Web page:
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Re: SICB Report
> I advocated this some time ago on the dinosaur list, and I have since learned
> that such simulations have already been performed here and there in various
> ways. In particular, this is the basis of my remark that about 10-18% of
> cladograms with four leaf nodes are incorrectly reconstructed. This percentage
> seems to be irreducible; different kinds of cladistic analyses yield different
> kinds of wrong cladograms, but generally in the same ratio.
Not correct. Different evolutonary conditions will most definitely
impact the degree to which a strict parsimony analysis recovers the
correct tree, or parts of it. This is something that we've seen in our
simulations, and that Huelsenbeck and Hillis' work showed.
> only way to find these is to compare them to the known control cladograms;
> there is no algorithm that will tell you in advance that a cladogram is
> incorrectly constructed (if there were, it would become part of the analysis,
> of course). I was surprised to learn that the percentage was so high.
Also not entirely correct. I agree that we can never *know* whether we
have the One True Tree or not, but we can go beyond simply saying
"Here's my tree - deal with it":
1. We can measure internodal support. Many morphologists (myself
included) have problems with bootstrapping, but there are other ways of
quantifying the robustness of a particular node. And this goes beyond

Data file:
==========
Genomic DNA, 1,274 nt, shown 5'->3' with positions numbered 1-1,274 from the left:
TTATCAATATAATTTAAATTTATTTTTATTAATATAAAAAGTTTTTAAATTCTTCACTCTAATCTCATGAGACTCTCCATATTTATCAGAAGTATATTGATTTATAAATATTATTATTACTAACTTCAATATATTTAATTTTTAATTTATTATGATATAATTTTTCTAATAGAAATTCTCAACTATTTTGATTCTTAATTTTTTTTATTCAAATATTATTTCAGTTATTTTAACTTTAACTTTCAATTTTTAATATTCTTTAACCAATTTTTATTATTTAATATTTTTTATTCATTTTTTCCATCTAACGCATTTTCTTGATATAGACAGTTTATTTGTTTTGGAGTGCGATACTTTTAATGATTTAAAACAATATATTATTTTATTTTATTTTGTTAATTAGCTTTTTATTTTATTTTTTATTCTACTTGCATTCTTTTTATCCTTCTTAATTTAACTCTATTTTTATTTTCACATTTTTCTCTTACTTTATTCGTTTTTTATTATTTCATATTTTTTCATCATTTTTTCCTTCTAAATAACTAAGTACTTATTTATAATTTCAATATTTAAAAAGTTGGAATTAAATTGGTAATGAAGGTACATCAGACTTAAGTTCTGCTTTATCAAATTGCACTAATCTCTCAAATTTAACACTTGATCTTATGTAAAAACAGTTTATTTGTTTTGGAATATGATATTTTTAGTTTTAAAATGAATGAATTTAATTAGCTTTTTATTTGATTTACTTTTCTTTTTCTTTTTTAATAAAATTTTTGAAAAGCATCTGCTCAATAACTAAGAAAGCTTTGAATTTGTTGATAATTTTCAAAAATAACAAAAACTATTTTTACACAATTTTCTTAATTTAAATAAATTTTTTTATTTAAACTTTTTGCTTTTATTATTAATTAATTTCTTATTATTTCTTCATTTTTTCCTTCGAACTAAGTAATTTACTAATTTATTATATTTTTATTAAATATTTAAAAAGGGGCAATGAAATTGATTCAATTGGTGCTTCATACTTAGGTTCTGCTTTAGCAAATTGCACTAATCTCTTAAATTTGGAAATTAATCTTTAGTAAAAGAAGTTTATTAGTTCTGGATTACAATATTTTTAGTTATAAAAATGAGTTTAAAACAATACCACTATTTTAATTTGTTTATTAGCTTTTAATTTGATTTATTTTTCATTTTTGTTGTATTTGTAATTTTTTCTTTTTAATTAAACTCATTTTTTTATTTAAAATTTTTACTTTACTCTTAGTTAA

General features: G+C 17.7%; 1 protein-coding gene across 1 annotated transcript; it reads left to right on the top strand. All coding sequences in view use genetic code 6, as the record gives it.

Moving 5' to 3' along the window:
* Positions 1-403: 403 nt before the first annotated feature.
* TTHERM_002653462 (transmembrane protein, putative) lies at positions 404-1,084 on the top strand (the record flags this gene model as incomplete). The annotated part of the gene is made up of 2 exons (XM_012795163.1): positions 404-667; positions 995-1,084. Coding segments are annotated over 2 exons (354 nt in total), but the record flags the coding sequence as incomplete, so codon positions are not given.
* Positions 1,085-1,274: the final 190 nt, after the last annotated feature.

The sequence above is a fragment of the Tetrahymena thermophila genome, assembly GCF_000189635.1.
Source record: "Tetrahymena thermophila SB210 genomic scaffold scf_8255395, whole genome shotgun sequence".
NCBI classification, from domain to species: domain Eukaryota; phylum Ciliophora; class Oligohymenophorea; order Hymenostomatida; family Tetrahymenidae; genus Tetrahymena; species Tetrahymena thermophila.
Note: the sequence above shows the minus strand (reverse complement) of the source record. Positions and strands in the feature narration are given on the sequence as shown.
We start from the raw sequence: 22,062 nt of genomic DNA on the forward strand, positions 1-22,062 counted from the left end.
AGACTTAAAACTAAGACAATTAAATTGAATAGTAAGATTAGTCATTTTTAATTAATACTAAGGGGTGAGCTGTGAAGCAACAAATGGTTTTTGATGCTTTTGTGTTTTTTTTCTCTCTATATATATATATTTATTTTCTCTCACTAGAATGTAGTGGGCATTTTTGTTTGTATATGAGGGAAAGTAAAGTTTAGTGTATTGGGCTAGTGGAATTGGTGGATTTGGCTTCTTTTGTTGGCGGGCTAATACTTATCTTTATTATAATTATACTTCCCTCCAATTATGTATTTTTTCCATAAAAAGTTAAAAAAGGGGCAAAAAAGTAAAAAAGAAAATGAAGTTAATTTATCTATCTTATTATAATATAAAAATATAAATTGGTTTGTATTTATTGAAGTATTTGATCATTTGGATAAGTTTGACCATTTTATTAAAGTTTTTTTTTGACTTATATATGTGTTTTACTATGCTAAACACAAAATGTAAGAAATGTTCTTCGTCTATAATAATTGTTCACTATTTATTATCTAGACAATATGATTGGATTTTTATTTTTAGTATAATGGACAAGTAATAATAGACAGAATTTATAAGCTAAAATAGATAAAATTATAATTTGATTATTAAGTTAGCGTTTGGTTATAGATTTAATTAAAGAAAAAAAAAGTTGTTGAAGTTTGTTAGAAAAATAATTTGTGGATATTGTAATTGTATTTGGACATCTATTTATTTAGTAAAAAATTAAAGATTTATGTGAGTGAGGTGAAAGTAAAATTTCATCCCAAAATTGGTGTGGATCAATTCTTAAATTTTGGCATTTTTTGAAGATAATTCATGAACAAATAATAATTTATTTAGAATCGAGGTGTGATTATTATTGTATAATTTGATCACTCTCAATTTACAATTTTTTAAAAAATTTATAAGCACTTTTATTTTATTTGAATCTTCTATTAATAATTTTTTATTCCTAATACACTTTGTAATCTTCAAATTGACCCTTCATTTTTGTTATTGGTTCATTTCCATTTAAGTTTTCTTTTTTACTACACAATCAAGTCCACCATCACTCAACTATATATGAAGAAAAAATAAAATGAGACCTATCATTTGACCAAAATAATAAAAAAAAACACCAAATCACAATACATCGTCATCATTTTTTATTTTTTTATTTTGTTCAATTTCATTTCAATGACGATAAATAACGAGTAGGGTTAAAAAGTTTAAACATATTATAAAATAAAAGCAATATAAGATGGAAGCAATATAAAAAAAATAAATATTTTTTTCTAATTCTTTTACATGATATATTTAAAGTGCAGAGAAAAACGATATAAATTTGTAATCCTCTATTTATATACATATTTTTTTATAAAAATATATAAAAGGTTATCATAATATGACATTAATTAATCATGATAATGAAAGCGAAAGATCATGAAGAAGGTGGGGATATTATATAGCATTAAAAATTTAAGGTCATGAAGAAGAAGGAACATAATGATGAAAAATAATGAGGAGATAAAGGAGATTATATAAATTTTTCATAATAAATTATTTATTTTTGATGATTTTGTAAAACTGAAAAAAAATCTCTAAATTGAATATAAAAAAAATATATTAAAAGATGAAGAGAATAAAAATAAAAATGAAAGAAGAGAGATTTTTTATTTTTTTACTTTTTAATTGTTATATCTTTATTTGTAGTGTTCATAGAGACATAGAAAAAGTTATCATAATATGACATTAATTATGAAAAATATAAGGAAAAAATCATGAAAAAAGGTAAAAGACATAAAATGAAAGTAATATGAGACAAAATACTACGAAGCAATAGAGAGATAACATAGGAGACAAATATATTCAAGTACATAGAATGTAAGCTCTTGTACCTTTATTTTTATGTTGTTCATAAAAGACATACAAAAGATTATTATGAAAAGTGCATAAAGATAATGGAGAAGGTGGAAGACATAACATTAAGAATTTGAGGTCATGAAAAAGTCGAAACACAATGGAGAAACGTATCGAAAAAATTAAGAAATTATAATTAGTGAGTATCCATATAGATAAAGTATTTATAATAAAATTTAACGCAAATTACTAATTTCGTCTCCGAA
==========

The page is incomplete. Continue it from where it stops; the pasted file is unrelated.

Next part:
merely flagging weak nodes - see below.
2. We can quantify the degree to which one topology overturns another
with a given data set - for example, Templeton's Wilcoxon signed-rank
test, or likelihood ratio tests with molecular data. Or, for that
matter, some of Pete Wagner's stratigraphic tests, even though I am
skeptical of their utility for most vertebrate groups.
3. We can see how different sources of information (molecules,
morphology, behavior, biogeography, etc.) converge on one tree. And
surprise! most of the time, different data sets will give more or less
the same result. Even if we may never know The Truth, I would be
surprised if multiple genes and morphological systems preserved the same
signal merely out of chance. This brings us back to point 1 - usually,
when two or more data sets disagree, the nodes of disagreement will have
very low bootstrap/bremer/whatever support.
Something I've noticed - morphological data sets for a particular group
usually agree with one another. Theropods are an exception - this is
something I've had to adjust to, as in my previous life I was involved
with a community that was basically producing the same tree. And I
think this has more to do with differences in taxon sampling than